Dreams. The sound of silence as the yolks spill into the basket. The breeze blows. It’s 11:50 on this Saturday morning. Time has decided to haunt me. I think about all the applications I have sent out. The interviews, and the cancelled ones because they required proper paperwork. All the houses, dogs, and cats I have sat for. All the gardens and plants I have checked. The friends I avoid because I don’t want to keep annoying them with my frustrations. The edited cover letters and resumes. The cancelled vacations. Unanswered emails, texts, phone calls. The long days and nights. The miles I have ran and biked to kill time. The episodes and seasons I have watched. My increased practice in French and Spanish. Time spent and sometimes, wasted.
Time has increased my frustration. I worry that I will not land a job. What should I be doing differently? I have tried schedules, being “okay with it and patient”, applying in mass, and even attempted to “maximize my time while I have it.” I have even tried to follow advice to “manage my expectations” as an avant-garde. But, it’s almost like I leave a piece of myself at every interview or with each application submission.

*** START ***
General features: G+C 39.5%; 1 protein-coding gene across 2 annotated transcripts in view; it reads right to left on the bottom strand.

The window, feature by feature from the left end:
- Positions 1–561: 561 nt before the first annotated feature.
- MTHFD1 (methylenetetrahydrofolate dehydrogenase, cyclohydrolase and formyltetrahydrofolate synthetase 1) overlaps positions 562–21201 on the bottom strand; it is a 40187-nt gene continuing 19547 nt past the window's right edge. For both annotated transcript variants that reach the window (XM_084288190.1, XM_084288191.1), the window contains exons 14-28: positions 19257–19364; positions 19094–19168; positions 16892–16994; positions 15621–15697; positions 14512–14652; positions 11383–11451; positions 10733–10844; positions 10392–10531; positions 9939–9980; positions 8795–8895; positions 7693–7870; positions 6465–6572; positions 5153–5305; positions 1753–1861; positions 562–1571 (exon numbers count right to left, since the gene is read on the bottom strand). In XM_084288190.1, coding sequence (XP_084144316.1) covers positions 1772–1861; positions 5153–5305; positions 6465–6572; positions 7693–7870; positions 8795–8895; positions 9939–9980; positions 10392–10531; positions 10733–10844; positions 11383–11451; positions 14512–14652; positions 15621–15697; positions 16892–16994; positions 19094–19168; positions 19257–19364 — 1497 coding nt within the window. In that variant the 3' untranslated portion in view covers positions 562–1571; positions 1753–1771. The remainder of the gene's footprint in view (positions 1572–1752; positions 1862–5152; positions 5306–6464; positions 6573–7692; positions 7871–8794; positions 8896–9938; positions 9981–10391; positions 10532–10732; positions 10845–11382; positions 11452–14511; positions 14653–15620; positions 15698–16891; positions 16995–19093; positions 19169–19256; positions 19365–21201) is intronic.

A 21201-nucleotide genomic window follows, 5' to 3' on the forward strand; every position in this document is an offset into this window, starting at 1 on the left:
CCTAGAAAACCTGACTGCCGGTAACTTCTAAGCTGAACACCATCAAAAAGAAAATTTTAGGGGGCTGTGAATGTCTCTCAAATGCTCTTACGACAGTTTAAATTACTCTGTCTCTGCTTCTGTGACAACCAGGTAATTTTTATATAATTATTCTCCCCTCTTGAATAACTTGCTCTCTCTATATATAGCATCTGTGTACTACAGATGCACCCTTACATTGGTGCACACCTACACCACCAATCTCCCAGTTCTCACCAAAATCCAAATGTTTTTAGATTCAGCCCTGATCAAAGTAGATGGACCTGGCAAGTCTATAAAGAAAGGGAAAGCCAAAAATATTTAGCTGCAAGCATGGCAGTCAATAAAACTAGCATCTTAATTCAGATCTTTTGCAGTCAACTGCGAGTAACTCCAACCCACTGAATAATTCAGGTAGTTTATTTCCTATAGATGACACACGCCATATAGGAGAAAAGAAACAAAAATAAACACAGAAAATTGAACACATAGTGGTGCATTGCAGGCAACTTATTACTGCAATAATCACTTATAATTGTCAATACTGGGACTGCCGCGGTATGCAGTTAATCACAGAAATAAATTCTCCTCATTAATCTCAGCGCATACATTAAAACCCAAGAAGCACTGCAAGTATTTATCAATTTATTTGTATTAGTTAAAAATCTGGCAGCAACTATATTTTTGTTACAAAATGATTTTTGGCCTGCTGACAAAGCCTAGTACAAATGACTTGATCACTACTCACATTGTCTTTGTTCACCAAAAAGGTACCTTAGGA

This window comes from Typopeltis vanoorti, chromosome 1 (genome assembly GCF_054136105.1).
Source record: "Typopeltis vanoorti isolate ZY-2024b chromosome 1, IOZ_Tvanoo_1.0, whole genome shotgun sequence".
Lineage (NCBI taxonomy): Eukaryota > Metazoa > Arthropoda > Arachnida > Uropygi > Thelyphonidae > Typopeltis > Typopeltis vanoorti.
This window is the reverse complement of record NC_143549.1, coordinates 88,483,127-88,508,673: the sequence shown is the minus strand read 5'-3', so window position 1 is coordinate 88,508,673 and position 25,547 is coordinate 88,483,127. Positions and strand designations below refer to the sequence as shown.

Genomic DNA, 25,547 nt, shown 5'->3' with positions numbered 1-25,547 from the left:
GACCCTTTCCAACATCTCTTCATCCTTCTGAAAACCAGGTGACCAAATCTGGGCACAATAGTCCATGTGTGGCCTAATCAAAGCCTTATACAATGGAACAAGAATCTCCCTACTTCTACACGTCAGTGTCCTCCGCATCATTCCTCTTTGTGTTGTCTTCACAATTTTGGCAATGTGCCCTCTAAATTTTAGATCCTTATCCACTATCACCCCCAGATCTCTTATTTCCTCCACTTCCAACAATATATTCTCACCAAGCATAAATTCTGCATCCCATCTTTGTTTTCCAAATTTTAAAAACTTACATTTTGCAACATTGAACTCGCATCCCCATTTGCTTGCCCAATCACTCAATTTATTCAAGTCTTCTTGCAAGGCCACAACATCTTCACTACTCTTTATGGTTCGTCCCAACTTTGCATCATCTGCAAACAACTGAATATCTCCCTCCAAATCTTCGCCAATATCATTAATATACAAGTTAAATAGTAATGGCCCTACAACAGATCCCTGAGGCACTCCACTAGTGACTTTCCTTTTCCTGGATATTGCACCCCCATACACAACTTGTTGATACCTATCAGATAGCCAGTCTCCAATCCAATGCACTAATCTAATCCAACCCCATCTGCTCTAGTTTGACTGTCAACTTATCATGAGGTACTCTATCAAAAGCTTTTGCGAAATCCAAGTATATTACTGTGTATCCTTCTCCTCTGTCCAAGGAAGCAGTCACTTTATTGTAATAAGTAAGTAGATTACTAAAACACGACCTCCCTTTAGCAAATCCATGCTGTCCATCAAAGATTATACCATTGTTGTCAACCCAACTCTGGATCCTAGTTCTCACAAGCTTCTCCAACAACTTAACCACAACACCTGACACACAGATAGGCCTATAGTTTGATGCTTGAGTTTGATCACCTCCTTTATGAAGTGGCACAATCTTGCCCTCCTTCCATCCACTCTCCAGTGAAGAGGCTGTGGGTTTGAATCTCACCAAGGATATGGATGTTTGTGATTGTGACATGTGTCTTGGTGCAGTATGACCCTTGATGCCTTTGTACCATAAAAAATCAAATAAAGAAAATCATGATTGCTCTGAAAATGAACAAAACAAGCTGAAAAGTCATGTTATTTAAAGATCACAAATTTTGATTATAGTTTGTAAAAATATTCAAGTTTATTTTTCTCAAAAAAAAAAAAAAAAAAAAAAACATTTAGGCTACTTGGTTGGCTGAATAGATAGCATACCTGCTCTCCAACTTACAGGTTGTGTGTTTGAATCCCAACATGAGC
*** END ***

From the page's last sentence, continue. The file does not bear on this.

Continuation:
11:55, I decide to write this post as suggested by my significant other, because he’s probably heard it a enough times. So I walk back to one of my many homes trying not wake him up because I will rant and not write. 12:00, I write so you read, and you may have other brilliant ideas you could share that I haven’t tried. Or really a loud cry, I NEED A JOB! Or do I?